Business & Economy

China’s biggest telco chosen to break PH duopoly

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Beijing has chosen China Telecom, China’s largest telecommunication company, as the third new player that would try to break that duopoly in the Philippine telecommunications market, Presidential Communications Secretary Martin Andanar said on Sunday, Dec. 10.

Andanar said Acting Information and Communication Secretary Eliseo Rio told a recent Cabinet meeting that the state-owned company would be entering the Philippine market.

“In our last Cabinet meeting, which was only last week, [Rio] reported that China has chosen the company that would invest in our country. It is China Telecom,” Andanar said in a radio interview.

“China Telecom is the biggest telecommunications company in China,” he added.

Andanar said China Telecom would have to find a local partner since the Constitution allows foreigners to own only up to 40 percent of public utilities.

“If you are a foreign investor, you cannot go beyond 40 percent,” he said. “So what then? They will have to find a partner here in the Philippines.”

“That partner should not be a small-time company. It should have a lot of money,” he added.

Last Nov. 20, presidential spokesperson Harry Roque revealed in a press briefing that President Rodrigo Duterte offered to China the “privilege” of operating as the third telco player in the country to “break up” the industry duopoly of PLDT Inc. and Globe Telecom.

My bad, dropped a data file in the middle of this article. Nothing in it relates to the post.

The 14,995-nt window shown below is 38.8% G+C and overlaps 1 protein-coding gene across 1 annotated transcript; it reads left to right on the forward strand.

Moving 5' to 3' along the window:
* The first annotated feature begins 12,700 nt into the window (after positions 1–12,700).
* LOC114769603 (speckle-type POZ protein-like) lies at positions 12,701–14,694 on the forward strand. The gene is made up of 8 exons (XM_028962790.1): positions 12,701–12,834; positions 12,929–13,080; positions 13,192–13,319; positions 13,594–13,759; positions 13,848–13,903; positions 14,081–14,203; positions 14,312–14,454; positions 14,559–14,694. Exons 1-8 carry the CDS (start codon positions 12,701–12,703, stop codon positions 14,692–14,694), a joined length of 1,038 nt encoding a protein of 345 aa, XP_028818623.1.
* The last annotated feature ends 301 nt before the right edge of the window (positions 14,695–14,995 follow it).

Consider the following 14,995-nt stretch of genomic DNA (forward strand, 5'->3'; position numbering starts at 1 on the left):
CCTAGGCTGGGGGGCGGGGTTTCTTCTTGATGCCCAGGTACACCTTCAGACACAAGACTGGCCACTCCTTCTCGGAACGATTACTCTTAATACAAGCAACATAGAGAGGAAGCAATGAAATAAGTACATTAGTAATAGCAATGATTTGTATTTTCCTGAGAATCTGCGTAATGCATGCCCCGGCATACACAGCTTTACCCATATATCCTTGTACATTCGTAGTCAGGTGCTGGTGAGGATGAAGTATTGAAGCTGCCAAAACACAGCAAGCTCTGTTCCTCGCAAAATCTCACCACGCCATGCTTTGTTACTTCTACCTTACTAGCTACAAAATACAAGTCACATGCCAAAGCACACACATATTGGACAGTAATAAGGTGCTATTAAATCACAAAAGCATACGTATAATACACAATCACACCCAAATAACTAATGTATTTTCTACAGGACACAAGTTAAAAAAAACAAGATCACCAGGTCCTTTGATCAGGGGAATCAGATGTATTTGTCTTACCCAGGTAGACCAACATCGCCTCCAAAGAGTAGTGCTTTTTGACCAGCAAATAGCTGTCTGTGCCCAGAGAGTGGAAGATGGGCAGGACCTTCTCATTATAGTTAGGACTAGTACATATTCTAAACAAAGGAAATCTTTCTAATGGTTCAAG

Roque said that the President made the offer during his meeting with Chinese Premier Li Keqiang in Malacañang.

“During the bilateral talks between President Duterte and the Chinese Premier, President Duterte offered to the People’s Republic of China the privilege to operate the third telecom’s carrier in the country,” Roque said.

“This is the latest instance of the President proving that he has the political will to do what is necessary to benefit the Filipino people,” he said. “I repeat, the announcement is that duopoly, that telecoms duopoly is about to end.”

Roque said that the President ordered that all applications from prospective new players should be filed at the Office of the Executive Secretary, which was given 45 days to act on them.

“The Philippine President is so serious about this that he has instructed that all applications be filed and acted upon directly by the Office of the Executive Secretary,” Roque said. “He mentioned [that] upon submission of documents, it will take 45 days to decide whether or not it’s a go or no go. That’s how serious the President is in allowing a third party carrier to come in.” –


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